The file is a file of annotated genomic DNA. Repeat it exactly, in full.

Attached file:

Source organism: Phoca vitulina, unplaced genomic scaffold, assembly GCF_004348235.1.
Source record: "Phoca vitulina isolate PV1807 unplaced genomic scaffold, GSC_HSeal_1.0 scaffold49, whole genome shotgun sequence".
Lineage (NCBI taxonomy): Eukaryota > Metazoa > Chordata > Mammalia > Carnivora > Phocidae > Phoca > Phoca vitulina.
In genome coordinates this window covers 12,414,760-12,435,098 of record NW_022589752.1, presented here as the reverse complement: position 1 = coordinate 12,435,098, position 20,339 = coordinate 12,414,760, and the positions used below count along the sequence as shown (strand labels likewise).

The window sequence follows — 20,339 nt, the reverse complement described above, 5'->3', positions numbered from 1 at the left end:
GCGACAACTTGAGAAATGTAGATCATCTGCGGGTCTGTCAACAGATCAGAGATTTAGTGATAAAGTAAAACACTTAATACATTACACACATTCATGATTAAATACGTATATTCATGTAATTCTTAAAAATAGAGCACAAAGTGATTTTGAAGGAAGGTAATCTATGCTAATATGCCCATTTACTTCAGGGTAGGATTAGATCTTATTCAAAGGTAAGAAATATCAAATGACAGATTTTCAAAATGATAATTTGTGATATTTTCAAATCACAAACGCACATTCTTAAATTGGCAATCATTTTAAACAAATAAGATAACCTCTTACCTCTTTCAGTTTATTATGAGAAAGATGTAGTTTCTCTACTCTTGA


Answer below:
Source organism: Phoca vitulina, unplaced genomic scaffold, assembly GCF_004348235.1.
Source record: "Phoca vitulina isolate PV1807 unplaced genomic scaffold, GSC_HSeal_1.0 scaffold49, whole genome shotgun sequence".
Lineage (NCBI taxonomy): Eukaryota > Metazoa > Chordata > Mammalia > Carnivora > Phocidae > Phoca > Phoca vitulina.
In genome coordinates this window covers 12,414,760-12,435,098 of record NW_022589752.1, presented here as the reverse complement: position 1 = coordinate 12,435,098, position 20,339 = coordinate 12,414,760, and the positions used below count along the sequence as shown (strand labels likewise).

The window sequence follows — 20,339 nt, the reverse complement described above, 5'->3', positions numbered from 1 at the left end:
GCGACAACTTGAGAAATGTAGATCATCTGCGGGTCTGTCAACAGATCAGAGATTTAGTGATAAAGTAAAACACTTAATACATTACACACATTCATGATTAAATACGTATATTCATGTAATTCTTAAAAATAGAGCACAAAGTGATTTTGAAGGAAGGTAATCTATGCTAATATGCCCATTTACTTCAGGGTAGGATTAGATCTTATTCAAAGGTAAGAAATATCAAATGACAGATTTTCAAAATGATAATTTGTGATATTTTCAAATCACAAACGCACATTCTTAAATTGGCAATCATTTTAAACAAATAAGATAACCTCTTACCTCTTTCAGTTTATTATGAGAAAGATGTAGTTTCTCTACTCTTGA